I’ve learnt so much from my book group about a reader’s perspective on fiction and this has helped me with my own writing. Here are some of the reasons why:

I’m lucky that my book group goes way beyond a Marmite reaction to the books we read. If they say they like, or don’t like, something about the book, the writing or a character, they’re able to explain why. This helps me identify and understand weaknesses and plot holes in other novelists’ work that annoy readers. I wish I could say this helps me to avoid falling into the same mistakes – but at least it raises my awareness!

Writers must learn to cope with crippling self-doubt so it’s reassuring to be reminded you can’t please all of the people all of the time. People are looking for very different things in their choice of fiction and the novel that you, as a writer, are labouring over may be disliked by some people. Some readers are plot-driven – they want a good story that gallops ahead without too much effort. Others are attuned to strong, realistic characters or prefer a more thought-provoking or literary read. In my book group we read everything from commercial psychological thrillers to award-winning literary fiction and classics. No one feels embarrassed to admit they struggle with Hilary Mantel, but many others love her books.

At meetings we have wide and thought-provoking discussions that often go beyond the novel we’ve read. Novels with strong or multiple themes are especially good for prompting debate and this suits me because I like to write about contemporary themes in my own work. Discussion also sparks new ideas and imaginative directions that I file in my memory and may return to later.

Members of my book group have diverse tastes. We don’t limit ourselves to fiction but have also read memoirs and biographies. Sometimes I’ve had to wade through books about witches (not my thing) or 800-page historical novels (life’s too short) but reading outside my preferences is a discipline that teaches me new techniques I can use in my own writing.

Writers who skimp on research do so at their peril. Members of my book group have different careers and professions. They’ve studied a variety of subjects and some have spent chunks of their life living overseas. Everyone brings their own experience to a work of fiction and their eagle eyes often identify factual inaccuracies or research lapses! This reminds me to be extra meticulous in my own research and to get important facts checked by an expert.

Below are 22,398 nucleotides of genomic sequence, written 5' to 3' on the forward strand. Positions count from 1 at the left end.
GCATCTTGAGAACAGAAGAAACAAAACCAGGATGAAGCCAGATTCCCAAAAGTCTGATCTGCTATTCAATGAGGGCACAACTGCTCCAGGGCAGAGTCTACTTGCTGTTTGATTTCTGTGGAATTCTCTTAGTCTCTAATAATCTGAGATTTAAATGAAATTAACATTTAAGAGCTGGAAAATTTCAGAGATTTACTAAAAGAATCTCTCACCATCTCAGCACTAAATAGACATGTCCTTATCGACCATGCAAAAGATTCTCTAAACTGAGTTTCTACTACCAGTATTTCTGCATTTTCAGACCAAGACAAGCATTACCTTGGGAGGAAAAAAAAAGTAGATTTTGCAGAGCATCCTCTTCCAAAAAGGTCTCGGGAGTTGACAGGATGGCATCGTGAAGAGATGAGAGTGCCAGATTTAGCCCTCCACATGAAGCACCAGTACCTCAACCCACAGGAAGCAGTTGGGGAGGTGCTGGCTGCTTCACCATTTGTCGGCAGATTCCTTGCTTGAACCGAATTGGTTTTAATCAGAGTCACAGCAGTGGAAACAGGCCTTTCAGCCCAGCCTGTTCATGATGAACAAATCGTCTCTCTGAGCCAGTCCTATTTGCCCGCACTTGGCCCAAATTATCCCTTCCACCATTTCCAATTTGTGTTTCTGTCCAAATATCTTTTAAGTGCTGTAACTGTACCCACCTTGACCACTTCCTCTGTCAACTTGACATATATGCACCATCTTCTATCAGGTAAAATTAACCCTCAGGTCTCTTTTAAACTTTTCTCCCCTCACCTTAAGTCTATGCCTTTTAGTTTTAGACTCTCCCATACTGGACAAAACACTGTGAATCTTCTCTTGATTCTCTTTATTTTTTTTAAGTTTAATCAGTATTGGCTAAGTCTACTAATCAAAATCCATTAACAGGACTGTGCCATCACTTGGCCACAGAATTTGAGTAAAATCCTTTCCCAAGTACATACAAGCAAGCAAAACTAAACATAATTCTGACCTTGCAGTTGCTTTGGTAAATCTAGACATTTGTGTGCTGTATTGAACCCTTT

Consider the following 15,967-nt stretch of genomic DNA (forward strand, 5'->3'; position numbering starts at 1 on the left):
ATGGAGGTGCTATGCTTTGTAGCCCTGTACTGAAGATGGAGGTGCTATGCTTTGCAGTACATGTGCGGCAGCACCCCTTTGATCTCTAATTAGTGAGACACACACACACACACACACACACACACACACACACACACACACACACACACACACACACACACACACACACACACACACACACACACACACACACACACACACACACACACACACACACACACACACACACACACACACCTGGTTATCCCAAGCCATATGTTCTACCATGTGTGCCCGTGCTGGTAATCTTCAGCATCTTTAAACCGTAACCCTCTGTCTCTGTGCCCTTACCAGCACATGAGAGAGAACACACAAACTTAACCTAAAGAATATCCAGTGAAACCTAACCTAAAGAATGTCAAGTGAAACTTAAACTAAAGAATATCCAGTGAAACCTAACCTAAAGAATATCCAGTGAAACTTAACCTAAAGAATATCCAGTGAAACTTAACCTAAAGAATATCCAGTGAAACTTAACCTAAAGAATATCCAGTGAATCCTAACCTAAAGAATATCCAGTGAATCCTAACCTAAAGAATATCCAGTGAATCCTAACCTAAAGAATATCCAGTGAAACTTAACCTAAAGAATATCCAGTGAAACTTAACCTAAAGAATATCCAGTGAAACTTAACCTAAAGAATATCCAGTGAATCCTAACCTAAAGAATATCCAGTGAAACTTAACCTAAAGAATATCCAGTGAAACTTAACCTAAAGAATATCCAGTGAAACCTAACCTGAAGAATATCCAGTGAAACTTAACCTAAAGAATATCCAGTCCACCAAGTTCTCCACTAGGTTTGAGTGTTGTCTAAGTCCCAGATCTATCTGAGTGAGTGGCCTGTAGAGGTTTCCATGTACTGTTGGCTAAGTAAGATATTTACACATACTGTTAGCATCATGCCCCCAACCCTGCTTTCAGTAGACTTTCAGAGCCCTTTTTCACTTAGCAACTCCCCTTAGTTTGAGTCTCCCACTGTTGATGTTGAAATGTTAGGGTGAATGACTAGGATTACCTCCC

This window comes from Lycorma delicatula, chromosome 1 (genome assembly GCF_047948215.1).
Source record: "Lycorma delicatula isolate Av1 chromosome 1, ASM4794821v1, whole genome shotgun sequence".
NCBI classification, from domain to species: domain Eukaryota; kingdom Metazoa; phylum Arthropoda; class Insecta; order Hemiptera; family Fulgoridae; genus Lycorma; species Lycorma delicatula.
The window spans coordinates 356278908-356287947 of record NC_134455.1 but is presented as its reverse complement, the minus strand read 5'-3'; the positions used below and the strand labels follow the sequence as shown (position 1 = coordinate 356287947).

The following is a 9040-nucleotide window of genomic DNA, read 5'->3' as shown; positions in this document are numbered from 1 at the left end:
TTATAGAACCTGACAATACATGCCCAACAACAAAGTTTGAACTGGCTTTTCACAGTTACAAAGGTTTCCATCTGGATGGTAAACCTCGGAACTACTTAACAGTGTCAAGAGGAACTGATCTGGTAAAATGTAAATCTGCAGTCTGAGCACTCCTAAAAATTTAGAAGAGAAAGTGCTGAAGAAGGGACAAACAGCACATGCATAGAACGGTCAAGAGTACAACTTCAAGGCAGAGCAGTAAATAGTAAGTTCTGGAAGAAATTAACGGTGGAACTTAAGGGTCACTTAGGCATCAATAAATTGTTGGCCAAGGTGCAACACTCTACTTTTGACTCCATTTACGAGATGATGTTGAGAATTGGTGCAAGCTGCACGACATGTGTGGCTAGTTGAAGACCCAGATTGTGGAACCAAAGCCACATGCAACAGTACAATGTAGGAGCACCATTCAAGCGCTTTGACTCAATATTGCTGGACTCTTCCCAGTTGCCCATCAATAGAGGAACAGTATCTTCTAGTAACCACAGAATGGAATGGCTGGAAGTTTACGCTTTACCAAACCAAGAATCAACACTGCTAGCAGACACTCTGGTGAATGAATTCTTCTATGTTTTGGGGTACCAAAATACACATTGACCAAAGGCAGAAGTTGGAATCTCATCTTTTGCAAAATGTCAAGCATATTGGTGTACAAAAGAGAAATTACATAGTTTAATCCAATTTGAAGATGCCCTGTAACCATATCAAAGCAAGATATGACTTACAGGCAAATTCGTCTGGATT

That’s my take on a physical book group. What about the book clubs on social media?

In the last twelve months, I’ve joined four book groups on Facebook.  A couple of these are very active and I confess I hang out in them, chatting to other members, when I should be working, writing or editing. These are closed groups, run by one or more administrators, who are first line defenders against the bots, trolls and spammers and all the other kinds of haters, who spoil the online experience for others. The administrators deserve the highest praise because they ensure the book clubs are calm, comfortable spaces where everyone is respectful. Some of the groups specialise in one specific genre of fiction, for example, UK Crime Book Club – which does what it says on the tin. Others cover all literature and the excellent Fiction Café Book Club is in that category. 

So, what is their value for a writer?

Their main aim is to share a love (and opinions – positive and negative) of books, through recommendations and reviews.  Misguided authors might join, thinking they can pitch their books to a captive readership BUT must proceed with caution. If you wade in and start posting ‘Buy my book’ along with Amazon links (known as ‘dropping spam’) without participating in the group, you will get a warning and your membership may be terminated. Online book clubs have strict rules. These may include a dedicated page where authors can post details of special price offers, or a certain day or time when you can blow your own trumpet. If you have exciting news to share outside of these times, the etiquette is to contact an administrator and ask for permission to post. If approved, your content will then get the badge ‘Posted with admin permission’.